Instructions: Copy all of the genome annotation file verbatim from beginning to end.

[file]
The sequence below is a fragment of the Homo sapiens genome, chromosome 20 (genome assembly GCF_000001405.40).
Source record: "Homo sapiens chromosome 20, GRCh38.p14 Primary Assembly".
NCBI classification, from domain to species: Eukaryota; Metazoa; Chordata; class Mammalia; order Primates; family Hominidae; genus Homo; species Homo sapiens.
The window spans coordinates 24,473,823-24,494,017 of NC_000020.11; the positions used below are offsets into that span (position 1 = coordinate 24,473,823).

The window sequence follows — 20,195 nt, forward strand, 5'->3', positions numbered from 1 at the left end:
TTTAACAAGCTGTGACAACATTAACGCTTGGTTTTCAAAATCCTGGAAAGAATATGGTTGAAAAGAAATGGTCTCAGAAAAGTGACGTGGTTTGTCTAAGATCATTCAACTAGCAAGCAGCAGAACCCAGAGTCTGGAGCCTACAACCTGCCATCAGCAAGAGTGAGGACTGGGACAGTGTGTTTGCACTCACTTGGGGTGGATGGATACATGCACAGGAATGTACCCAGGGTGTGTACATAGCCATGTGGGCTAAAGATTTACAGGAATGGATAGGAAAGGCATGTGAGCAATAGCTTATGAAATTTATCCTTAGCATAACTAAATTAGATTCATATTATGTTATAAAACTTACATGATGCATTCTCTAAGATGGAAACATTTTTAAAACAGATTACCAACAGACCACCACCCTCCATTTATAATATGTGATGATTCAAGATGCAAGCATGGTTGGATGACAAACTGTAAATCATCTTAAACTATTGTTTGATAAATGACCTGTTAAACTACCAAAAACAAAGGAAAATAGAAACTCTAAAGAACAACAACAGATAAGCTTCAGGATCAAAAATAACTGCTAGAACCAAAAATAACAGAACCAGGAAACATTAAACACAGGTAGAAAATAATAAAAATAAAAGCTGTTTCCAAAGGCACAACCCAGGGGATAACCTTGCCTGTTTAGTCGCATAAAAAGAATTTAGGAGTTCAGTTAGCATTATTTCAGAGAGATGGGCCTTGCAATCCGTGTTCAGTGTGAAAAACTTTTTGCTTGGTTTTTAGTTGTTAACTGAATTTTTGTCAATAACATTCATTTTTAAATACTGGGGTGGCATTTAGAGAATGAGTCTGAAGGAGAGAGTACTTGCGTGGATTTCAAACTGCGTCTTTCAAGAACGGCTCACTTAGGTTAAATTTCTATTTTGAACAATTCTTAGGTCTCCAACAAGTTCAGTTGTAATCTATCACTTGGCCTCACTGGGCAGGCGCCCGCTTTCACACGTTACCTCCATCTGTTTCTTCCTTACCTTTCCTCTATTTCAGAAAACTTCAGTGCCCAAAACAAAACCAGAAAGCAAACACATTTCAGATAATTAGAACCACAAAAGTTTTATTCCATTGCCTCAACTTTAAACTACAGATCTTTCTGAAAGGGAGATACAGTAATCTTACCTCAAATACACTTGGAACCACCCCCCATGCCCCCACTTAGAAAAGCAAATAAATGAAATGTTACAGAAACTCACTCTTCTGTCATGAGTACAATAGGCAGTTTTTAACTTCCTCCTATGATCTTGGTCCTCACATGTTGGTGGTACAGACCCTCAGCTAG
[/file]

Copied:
The sequence below is a fragment of the Homo sapiens genome, chromosome 20 (genome assembly GCF_000001405.40).
Source record: "Homo sapiens chromosome 20, GRCh38.p14 Primary Assembly".
NCBI classification, from domain to species: Eukaryota; Metazoa; Chordata; class Mammalia; order Primates; family Hominidae; genus Homo; species Homo sapiens.
The window spans coordinates 24,473,823-24,494,017 of NC_000020.11; the positions used below are offsets into that span (position 1 = coordinate 24,473,823).

The window sequence follows — 20,195 nt, forward strand, 5'->3', positions numbered from 1 at the left end:
TTTAACAAGCTGTGACAACATTAACGCTTGGTTTTCAAAATCCTGGAAAGAATATGGTTGAAAAGAAATGGTCTCAGAAAAGTGACGTGGTTTGTCTAAGATCATTCAACTAGCAAGCAGCAGAACCCAGAGTCTGGAGCCTACAACCTGCCATCAGCAAGAGTGAGGACTGGGACAGTGTGTTTGCACTCACTTGGGGTGGATGGATACATGCACAGGAATGTACCCAGGGTGTGTACATAGCCATGTGGGCTAAAGATTTACAGGAATGGATAGGAAAGGCATGTGAGCAATAGCTTATGAAATTTATCCTTAGCATAACTAAATTAGATTCATATTATGTTATAAAACTTACATGATGCATTCTCTAAGATGGAAACATTTTTAAAACAGATTACCAACAGACCACCACCCTCCATTTATAATATGTGATGATTCAAGATGCAAGCATGGTTGGATGACAAACTGTAAATCATCTTAAACTATTGTTTGATAAATGACCTGTTAAACTACCAAAAACAAAGGAAAATAGAAACTCTAAAGAACAACAACAGATAAGCTTCAGGATCAAAAATAACTGCTAGAACCAAAAATAACAGAACCAGGAAACATTAAACACAGGTAGAAAATAATAAAAATAAAAGCTGTTTCCAAAGGCACAACCCAGGGGATAACCTTGCCTGTTTAGTCGCATAAAAAGAATTTAGGAGTTCAGTTAGCATTATTTCAGAGAGATGGGCCTTGCAATCCGTGTTCAGTGTGAAAAACTTTTTGCTTGGTTTTTAGTTGTTAACTGAATTTTTGTCAATAACATTCATTTTTAAATACTGGGGTGGCATTTAGAGAATGAGTCTGAAGGAGAGAGTACTTGCGTGGATTTCAAACTGCGTCTTTCAAGAACGGCTCACTTAGGTTAAATTTCTATTTTGAACAATTCTTAGGTCTCCAACAAGTTCAGTTGTAATCTATCACTTGGCCTCACTGGGCAGGCGCCCGCTTTCACACGTTACCTCCATCTGTTTCTTCCTTACCTTTCCTCTATTTCAGAAAACTTCAGTGCCCAAAACAAAACCAGAAAGCAAACACATTTCAGATAATTAGAACCACAAAAGTTTTATTCCATTGCCTCAACTTTAAACTACAGATCTTTCTGAAAGGGAGATACAGTAATCTTACCTCAAATACACTTGGAACCACCCCCCATGCCCCCACTTAGAAAAGCAAATAAATGAAATGTTACAGAAACTCACTCTTCTGTCATGAGTACAATAGGCAGTTTTTAACTTCCTCCTATGATCTTGGTCCTCACATGTTGGTGGTACAGACCCTCAGCTAG